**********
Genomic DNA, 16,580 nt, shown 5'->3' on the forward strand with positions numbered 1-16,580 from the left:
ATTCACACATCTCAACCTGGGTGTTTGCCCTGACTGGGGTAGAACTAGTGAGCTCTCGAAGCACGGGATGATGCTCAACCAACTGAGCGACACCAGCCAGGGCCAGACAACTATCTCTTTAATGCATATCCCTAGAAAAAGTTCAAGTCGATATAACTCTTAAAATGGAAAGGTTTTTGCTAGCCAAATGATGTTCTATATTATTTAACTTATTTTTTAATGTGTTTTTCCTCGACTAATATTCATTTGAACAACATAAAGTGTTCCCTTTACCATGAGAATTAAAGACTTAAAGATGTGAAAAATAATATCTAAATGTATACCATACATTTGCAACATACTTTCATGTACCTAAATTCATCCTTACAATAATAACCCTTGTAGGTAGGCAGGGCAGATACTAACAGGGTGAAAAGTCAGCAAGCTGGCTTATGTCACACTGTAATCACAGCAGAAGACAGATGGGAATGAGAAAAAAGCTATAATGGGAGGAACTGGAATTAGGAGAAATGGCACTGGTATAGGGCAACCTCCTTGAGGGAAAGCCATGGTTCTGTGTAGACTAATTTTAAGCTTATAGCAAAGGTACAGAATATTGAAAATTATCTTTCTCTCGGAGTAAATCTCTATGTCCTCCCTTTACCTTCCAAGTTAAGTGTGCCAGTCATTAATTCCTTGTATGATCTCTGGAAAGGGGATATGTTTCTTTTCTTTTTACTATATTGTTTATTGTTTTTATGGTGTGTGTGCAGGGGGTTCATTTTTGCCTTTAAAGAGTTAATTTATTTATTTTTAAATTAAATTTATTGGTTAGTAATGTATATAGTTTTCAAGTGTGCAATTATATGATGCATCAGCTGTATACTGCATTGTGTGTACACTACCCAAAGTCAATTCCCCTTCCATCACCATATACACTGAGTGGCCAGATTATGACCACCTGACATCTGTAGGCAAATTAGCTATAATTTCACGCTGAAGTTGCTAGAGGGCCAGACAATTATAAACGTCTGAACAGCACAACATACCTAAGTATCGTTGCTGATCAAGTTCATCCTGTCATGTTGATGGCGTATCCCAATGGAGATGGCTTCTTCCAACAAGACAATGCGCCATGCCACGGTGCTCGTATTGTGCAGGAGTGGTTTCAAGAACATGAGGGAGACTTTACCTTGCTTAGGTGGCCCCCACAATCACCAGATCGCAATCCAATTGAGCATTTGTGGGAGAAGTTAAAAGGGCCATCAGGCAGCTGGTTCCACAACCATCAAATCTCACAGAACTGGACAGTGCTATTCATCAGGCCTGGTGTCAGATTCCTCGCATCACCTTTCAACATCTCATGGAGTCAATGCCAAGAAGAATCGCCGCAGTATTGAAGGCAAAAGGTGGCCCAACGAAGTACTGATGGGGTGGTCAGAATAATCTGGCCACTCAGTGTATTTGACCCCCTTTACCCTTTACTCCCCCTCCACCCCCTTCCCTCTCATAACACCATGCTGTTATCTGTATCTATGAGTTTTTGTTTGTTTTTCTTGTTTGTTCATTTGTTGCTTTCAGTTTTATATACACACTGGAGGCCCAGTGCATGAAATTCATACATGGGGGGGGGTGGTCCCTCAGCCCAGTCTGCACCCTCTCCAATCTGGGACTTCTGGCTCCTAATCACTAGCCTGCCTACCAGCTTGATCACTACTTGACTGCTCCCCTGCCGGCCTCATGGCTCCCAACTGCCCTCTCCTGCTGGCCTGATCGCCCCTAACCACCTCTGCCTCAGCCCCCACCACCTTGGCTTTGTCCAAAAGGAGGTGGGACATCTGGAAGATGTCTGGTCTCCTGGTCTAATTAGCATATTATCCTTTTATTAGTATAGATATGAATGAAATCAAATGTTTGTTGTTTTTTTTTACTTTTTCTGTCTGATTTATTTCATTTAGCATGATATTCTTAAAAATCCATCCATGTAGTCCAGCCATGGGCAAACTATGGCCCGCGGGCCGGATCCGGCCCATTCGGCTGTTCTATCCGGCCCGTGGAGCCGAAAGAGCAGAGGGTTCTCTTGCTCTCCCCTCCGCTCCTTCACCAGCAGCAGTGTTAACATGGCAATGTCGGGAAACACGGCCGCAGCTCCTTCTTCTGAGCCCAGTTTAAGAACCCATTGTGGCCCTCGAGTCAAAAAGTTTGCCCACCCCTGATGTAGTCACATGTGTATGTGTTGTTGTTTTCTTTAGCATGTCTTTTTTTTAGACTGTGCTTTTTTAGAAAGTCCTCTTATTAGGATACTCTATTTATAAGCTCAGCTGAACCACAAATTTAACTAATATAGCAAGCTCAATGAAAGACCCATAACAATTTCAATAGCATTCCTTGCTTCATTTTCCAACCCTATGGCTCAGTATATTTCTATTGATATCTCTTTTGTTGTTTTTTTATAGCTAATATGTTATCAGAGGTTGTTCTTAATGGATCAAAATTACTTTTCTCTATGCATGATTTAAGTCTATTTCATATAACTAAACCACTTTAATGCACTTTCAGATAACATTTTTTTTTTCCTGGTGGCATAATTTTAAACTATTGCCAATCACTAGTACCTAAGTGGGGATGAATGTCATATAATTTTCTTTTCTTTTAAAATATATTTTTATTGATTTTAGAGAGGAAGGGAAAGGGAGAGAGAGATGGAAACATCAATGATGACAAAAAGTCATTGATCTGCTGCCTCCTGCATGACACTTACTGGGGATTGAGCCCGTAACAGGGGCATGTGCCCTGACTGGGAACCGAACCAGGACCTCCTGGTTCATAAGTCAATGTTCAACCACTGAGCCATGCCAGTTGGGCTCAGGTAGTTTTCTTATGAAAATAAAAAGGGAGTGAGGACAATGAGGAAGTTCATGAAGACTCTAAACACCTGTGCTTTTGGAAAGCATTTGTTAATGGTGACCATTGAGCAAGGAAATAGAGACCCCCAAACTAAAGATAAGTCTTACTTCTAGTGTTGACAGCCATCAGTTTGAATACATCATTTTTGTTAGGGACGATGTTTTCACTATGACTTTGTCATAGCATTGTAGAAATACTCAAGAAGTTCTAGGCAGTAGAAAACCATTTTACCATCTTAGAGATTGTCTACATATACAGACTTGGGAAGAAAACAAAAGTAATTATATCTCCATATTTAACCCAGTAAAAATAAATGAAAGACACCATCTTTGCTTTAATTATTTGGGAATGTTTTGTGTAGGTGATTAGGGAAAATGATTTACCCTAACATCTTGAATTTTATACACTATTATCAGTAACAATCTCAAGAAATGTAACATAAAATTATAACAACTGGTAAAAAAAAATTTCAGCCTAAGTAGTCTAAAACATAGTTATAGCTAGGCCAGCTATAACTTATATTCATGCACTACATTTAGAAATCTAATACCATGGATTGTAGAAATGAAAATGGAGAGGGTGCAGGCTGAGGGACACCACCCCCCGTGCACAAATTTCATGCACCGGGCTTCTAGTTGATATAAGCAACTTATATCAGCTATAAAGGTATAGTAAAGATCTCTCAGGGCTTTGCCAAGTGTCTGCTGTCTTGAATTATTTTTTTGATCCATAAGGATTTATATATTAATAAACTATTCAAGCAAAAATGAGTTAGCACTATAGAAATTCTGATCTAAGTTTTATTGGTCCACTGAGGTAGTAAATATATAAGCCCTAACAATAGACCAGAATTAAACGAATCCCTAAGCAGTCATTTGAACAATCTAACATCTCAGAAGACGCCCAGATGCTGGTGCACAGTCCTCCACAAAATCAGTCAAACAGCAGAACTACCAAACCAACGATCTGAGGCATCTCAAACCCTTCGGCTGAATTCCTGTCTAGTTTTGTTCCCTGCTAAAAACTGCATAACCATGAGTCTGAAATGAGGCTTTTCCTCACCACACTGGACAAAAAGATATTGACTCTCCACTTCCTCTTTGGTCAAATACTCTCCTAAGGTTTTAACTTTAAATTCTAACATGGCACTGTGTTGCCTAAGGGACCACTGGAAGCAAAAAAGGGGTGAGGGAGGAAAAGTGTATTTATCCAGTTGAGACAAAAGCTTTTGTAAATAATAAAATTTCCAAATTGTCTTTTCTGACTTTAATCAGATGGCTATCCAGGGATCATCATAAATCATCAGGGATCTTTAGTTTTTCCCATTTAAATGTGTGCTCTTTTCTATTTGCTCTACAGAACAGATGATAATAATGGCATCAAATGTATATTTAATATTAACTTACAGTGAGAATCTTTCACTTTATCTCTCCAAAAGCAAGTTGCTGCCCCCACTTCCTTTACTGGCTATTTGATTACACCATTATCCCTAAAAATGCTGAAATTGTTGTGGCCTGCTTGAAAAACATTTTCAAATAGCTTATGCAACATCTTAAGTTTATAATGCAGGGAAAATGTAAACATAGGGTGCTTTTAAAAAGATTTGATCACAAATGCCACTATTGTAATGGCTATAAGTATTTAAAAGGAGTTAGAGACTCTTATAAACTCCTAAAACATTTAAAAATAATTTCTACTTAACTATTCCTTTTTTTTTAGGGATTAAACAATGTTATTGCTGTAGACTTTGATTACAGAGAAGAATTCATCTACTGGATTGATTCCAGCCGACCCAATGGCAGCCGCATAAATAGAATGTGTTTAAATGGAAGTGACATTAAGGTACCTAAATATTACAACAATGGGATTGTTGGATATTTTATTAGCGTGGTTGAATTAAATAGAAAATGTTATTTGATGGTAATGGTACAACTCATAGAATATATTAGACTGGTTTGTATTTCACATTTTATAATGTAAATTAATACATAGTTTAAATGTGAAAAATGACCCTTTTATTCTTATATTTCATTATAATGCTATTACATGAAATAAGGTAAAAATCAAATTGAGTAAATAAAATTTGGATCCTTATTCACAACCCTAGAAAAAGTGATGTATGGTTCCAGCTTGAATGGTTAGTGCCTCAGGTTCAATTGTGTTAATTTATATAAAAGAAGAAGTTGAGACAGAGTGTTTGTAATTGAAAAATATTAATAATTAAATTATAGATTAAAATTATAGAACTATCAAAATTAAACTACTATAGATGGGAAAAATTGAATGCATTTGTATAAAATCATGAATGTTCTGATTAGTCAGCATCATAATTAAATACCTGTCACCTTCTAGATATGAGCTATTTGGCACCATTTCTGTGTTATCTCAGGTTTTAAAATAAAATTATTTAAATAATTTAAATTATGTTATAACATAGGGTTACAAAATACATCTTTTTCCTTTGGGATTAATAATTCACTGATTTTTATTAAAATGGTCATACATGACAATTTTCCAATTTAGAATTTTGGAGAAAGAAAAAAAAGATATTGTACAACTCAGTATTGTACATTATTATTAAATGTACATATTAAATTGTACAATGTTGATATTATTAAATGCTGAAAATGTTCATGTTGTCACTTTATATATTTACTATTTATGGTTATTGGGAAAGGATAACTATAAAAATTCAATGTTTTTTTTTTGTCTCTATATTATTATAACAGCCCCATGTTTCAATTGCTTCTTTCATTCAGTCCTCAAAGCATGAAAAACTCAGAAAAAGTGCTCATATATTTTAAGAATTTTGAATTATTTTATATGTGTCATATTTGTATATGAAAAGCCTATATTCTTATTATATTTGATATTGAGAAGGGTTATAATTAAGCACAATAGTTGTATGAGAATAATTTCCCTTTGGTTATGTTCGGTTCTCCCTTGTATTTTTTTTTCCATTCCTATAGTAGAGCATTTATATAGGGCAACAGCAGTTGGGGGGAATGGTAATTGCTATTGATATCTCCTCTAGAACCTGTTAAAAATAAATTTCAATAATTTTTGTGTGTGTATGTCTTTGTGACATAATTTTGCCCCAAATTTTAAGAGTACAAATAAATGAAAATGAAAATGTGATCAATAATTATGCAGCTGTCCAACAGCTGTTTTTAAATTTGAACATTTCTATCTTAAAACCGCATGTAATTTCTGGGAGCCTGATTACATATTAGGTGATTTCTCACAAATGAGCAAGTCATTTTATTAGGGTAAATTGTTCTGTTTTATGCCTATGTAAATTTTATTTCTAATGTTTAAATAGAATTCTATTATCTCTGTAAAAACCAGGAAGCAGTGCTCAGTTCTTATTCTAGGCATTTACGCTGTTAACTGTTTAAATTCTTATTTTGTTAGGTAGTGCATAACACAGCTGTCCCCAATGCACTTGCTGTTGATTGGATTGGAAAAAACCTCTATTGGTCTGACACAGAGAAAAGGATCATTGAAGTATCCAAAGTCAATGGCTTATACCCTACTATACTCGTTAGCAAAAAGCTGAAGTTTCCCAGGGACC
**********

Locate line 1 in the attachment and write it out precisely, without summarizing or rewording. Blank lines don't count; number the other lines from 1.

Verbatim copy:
Genomic DNA, 16,580 nt, shown 5'->3' on the forward strand with positions numbered 1-16,580 from the left: